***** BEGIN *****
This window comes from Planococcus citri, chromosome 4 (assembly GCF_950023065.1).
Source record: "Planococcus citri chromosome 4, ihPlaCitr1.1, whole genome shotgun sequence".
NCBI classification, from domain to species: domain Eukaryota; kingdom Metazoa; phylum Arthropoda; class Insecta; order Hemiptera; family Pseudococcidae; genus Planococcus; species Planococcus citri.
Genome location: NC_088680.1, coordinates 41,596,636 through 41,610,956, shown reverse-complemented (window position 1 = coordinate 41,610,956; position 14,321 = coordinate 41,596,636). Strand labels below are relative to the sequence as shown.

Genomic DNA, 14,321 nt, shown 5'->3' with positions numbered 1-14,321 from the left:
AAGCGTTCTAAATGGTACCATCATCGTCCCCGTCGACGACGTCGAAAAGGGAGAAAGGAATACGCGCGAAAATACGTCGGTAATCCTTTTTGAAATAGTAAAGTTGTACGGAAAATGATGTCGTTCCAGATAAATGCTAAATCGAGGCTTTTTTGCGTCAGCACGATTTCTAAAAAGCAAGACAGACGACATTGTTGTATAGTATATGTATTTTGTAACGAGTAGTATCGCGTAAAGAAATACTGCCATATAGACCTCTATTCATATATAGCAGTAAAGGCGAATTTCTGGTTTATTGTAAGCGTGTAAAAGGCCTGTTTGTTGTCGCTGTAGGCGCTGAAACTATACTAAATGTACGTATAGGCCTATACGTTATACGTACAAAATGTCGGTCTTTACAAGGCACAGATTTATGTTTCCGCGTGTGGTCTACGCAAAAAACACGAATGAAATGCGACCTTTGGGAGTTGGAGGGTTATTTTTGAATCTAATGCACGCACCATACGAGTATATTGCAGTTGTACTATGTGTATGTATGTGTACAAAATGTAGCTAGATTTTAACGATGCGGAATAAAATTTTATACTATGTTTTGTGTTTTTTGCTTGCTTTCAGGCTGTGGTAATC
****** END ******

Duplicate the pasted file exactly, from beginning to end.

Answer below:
This window comes from Planococcus citri, chromosome 4 (assembly GCF_950023065.1).
Source record: "Planococcus citri chromosome 4, ihPlaCitr1.1, whole genome shotgun sequence".
NCBI classification, from domain to species: domain Eukaryota; kingdom Metazoa; phylum Arthropoda; class Insecta; order Hemiptera; family Pseudococcidae; genus Planococcus; species Planococcus citri.
Genome location: NC_088680.1, coordinates 41,596,636 through 41,610,956, shown reverse-complemented (window position 1 = coordinate 41,610,956; position 14,321 = coordinate 41,596,636). Strand labels below are relative to the sequence as shown.

Genomic DNA, 14,321 nt, shown 5'->3' with positions numbered 1-14,321 from the left:
AAGCGTTCTAAATGGTACCATCATCGTCCCCGTCGACGACGTCGAAAAGGGAGAAAGGAATACGCGCGAAAATACGTCGGTAATCCTTTTTGAAATAGTAAAGTTGTACGGAAAATGATGTCGTTCCAGATAAATGCTAAATCGAGGCTTTTTTGCGTCAGCACGATTTCTAAAAAGCAAGACAGACGACATTGTTGTATAGTATATGTATTTTGTAACGAGTAGTATCGCGTAAAGAAATACTGCCATATAGACCTCTATTCATATATAGCAGTAAAGGCGAATTTCTGGTTTATTGTAAGCGTGTAAAAGGCCTGTTTGTTGTCGCTGTAGGCGCTGAAACTATACTAAATGTACGTATAGGCCTATACGTTATACGTACAAAATGTCGGTCTTTACAAGGCACAGATTTATGTTTCCGCGTGTGGTCTACGCAAAAAACACGAATGAAATGCGACCTTTGGGAGTTGGAGGGTTATTTTTGAATCTAATGCACGCACCATACGAGTATATTGCAGTTGTACTATGTGTATGTATGTGTACAAAATGTAGCTAGATTTTAACGATGCGGAATAAAATTTTATACTATGTTTTGTGTTTTTTGCTTGCTTTCAGGCTGTGGTAATC